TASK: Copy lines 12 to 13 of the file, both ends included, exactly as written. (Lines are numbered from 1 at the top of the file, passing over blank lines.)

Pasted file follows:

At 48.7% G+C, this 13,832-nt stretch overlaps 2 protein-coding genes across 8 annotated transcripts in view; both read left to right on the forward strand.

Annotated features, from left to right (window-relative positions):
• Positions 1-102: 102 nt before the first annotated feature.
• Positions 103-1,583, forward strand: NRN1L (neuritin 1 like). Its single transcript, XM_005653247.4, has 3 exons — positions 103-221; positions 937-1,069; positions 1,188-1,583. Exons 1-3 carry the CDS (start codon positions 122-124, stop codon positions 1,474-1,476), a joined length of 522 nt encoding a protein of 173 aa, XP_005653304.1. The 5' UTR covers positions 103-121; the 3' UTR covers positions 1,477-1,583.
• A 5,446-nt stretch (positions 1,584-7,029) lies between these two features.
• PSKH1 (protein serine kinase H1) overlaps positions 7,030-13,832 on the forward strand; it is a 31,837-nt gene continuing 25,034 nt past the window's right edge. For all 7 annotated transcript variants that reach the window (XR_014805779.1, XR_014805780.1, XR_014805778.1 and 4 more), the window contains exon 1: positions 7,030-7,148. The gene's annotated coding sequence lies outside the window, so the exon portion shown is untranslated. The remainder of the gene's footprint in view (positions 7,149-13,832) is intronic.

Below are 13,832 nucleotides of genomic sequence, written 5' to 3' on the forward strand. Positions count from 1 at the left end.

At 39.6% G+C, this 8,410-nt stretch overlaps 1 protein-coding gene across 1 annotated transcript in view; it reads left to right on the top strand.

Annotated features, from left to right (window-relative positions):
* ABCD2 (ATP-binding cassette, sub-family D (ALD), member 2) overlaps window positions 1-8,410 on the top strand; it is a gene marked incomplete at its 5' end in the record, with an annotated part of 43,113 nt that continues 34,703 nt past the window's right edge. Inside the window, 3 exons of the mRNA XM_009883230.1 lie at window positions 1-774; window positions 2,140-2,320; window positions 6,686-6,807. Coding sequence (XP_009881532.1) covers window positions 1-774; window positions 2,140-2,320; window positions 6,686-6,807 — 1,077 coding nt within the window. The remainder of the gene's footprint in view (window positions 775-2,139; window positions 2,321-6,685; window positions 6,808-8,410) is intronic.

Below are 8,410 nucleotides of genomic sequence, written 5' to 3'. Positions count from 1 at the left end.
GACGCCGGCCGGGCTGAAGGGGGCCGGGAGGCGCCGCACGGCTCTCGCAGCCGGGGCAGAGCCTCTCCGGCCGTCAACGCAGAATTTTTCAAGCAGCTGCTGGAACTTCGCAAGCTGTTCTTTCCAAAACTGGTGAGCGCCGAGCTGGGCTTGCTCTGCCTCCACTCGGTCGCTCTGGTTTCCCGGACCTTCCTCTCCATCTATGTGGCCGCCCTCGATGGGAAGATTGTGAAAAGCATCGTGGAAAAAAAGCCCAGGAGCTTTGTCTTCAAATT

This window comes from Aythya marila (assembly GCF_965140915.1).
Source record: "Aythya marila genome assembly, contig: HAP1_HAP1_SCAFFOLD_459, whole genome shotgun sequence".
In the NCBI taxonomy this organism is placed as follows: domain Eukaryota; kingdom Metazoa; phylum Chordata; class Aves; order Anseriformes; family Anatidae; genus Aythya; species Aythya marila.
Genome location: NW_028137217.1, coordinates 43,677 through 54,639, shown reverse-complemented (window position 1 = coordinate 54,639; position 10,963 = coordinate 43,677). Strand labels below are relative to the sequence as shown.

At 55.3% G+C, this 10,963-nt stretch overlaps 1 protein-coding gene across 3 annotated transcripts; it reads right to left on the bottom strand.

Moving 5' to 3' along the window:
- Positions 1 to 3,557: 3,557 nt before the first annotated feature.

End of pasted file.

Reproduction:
GACGCCGGCCGGGCTGAAGGGGGCCGGGAGGCGCCGCACGGCTCTCGCAGCCGGGGCAGAGCCTCTCCGGCCGTCAACGCAGAATTTTTCAAGCAGCTGCTGGAACTTCGCAAGCTGTTCTTTCCAAAACTGGTGAGCGCCGAGCTGGGCTTGCTCTGCCTCCACTCGGTCGCTCTGGTTTCCCGGACCTTCCTCTCCATCTATGTGGCCGCCCTCGATGGGAAGATTGTGAAAAGCATCGTGGAAAAAAAGCCCAGGAGCTTTGTCTTCAAATT

This window comes from Aythya marila (assembly GCF_965140915.1).